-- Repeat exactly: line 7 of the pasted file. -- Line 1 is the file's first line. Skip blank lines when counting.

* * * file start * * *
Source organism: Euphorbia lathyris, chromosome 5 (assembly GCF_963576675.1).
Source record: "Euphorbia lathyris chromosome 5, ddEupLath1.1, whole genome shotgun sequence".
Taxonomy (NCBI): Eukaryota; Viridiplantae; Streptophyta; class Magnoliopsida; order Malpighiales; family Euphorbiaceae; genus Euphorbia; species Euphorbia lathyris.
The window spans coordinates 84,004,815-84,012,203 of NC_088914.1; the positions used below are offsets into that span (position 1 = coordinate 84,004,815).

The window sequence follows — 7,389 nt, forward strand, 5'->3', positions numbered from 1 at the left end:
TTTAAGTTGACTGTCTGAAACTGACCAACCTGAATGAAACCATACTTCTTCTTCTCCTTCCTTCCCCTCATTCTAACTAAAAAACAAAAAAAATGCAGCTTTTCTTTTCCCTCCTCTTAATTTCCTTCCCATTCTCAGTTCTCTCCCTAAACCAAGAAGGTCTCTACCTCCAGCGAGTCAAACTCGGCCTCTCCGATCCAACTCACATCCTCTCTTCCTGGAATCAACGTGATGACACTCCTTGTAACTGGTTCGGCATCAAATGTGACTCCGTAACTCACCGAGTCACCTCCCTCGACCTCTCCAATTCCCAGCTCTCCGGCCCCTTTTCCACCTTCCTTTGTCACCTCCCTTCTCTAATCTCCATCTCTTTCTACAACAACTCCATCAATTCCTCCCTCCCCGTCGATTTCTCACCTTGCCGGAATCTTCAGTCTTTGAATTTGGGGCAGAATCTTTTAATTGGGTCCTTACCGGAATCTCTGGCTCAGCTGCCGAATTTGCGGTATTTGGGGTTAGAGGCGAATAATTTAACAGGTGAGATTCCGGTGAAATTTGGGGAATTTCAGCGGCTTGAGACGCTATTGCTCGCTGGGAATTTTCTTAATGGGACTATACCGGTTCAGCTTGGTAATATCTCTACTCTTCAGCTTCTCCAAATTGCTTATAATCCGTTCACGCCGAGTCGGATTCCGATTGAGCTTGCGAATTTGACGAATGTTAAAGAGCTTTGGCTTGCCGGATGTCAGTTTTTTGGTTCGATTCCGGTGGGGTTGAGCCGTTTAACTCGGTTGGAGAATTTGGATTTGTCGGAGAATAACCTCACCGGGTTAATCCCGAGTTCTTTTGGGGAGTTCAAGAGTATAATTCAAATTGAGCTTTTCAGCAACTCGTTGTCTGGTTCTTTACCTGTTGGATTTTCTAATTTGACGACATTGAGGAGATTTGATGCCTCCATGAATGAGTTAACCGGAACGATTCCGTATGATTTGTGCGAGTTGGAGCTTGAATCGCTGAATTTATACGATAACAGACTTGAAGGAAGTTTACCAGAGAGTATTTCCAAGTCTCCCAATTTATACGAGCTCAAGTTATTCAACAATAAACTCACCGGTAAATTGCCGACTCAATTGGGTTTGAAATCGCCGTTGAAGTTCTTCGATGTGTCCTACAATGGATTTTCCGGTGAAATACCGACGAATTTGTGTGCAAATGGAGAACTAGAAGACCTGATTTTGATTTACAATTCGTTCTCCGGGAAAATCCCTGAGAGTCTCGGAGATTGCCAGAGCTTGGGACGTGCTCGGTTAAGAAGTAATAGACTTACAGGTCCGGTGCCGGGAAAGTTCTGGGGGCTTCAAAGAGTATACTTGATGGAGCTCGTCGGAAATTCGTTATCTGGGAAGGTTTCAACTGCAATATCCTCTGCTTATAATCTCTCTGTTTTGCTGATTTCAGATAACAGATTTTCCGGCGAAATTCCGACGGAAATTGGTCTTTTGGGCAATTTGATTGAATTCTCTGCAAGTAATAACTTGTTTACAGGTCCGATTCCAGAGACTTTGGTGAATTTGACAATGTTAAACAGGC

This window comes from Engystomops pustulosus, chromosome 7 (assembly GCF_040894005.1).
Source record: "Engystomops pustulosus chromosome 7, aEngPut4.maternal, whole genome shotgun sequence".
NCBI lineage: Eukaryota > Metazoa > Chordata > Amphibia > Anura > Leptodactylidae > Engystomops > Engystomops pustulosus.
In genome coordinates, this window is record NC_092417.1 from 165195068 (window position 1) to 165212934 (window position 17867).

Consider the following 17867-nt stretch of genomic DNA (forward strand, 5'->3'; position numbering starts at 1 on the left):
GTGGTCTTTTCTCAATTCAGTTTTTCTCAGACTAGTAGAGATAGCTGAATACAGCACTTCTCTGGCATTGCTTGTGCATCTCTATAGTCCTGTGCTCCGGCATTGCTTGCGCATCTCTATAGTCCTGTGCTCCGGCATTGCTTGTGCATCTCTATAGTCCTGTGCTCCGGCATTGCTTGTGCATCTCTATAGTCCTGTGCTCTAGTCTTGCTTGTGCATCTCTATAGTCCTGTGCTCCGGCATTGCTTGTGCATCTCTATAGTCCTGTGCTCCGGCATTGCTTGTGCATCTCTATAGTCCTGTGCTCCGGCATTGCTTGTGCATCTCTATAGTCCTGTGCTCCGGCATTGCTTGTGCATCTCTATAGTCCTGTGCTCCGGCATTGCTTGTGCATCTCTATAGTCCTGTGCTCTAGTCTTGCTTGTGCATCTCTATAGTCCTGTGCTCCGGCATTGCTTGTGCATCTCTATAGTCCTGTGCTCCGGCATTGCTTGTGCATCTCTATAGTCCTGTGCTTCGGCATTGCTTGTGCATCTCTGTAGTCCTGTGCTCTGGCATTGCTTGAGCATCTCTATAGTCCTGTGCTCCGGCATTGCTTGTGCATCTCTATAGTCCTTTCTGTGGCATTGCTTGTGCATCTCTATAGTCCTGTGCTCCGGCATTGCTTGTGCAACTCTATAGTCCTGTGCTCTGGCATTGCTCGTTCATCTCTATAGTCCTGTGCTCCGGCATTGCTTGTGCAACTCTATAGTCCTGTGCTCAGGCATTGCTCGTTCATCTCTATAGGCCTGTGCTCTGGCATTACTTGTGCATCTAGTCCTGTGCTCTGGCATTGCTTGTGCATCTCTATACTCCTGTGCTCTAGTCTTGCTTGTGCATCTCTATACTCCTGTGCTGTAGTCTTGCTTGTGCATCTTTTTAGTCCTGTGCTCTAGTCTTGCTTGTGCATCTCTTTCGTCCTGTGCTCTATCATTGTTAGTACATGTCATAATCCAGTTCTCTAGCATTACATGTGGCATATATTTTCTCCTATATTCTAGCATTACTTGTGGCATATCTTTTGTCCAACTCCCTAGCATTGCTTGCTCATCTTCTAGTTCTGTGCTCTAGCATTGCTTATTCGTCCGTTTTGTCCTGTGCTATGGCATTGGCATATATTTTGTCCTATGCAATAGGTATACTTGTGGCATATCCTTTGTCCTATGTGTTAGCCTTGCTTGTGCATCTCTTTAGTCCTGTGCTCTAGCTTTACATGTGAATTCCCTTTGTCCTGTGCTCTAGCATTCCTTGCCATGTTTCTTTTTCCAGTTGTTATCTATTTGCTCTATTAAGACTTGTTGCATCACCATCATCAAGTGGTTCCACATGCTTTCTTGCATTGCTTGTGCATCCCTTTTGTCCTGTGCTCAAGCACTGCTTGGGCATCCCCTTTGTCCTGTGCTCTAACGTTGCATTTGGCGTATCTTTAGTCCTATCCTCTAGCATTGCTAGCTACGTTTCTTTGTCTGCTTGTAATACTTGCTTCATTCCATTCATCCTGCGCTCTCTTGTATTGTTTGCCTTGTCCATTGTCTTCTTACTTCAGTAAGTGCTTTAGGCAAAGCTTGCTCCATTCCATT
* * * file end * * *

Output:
This window comes from Engystomops pustulosus, chromosome 7 (assembly GCF_040894005.1).